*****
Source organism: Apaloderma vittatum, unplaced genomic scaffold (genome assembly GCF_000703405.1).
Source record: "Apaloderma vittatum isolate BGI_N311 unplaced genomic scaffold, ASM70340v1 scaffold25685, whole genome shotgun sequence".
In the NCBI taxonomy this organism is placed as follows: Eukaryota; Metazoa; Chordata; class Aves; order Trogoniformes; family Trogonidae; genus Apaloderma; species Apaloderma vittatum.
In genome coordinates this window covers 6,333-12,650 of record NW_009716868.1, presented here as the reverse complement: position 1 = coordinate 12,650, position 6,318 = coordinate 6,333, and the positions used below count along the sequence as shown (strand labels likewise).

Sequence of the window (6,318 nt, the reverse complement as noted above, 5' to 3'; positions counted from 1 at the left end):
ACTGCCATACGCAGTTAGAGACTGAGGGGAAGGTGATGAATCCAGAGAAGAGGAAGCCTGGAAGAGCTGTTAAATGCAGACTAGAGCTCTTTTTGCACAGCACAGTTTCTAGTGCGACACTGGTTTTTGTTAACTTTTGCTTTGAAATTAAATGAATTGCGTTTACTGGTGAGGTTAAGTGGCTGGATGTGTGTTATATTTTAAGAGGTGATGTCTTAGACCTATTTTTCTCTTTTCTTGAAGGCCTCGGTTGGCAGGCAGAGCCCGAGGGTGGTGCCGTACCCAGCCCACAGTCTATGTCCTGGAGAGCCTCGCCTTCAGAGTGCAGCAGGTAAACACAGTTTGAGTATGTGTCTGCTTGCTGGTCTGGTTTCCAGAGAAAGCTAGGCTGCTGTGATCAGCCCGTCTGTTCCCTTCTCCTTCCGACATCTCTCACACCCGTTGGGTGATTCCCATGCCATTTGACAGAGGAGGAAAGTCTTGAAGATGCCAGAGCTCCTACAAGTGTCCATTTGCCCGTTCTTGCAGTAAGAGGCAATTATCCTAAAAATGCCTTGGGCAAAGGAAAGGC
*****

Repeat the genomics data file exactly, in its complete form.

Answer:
Source organism: Apaloderma vittatum, unplaced genomic scaffold (genome assembly GCF_000703405.1).
Source record: "Apaloderma vittatum isolate BGI_N311 unplaced genomic scaffold, ASM70340v1 scaffold25685, whole genome shotgun sequence".
In the NCBI taxonomy this organism is placed as follows: Eukaryota; Metazoa; Chordata; class Aves; order Trogoniformes; family Trogonidae; genus Apaloderma; species Apaloderma vittatum.
In genome coordinates this window covers 6,333-12,650 of record NW_009716868.1, presented here as the reverse complement: position 1 = coordinate 12,650, position 6,318 = coordinate 6,333, and the positions used below count along the sequence as shown (strand labels likewise).

Sequence of the window (6,318 nt, the reverse complement as noted above, 5' to 3'; positions counted from 1 at the left end):
ACTGCCATACGCAGTTAGAGACTGAGGGGAAGGTGATGAATCCAGAGAAGAGGAAGCCTGGAAGAGCTGTTAAATGCAGACTAGAGCTCTTTTTGCACAGCACAGTTTCTAGTGCGACACTGGTTTTTGTTAACTTTTGCTTTGAAATTAAATGAATTGCGTTTACTGGTGAGGTTAAGTGGCTGGATGTGTGTTATATTTTAAGAGGTGATGTCTTAGACCTATTTTTCTCTTTTCTTGAAGGCCTCGGTTGGCAGGCAGAGCCCGAGGGTGGTGCCGTACCCAGCCCACAGTCTATGTCCTGGAGAGCCTCGCCTTCAGAGTGCAGCAGGTAAACACAGTTTGAGTATGTGTCTGCTTGCTGGTCTGGTTTCCAGAGAAAGCTAGGCTGCTGTGATCAGCCCGTCTGTTCCCTTCTCCTTCCGACATCTCTCACACCCGTTGGGTGATTCCCATGCCATTTGACAGAGGAGGAAAGTCTTGAAGATGCCAGAGCTCCTACAAGTGTCCATTTGCCCGTTCTTGCAGTAAGAGGCAATTATCCTAAAAATGCCTTGGGCAAAGGAAAGGC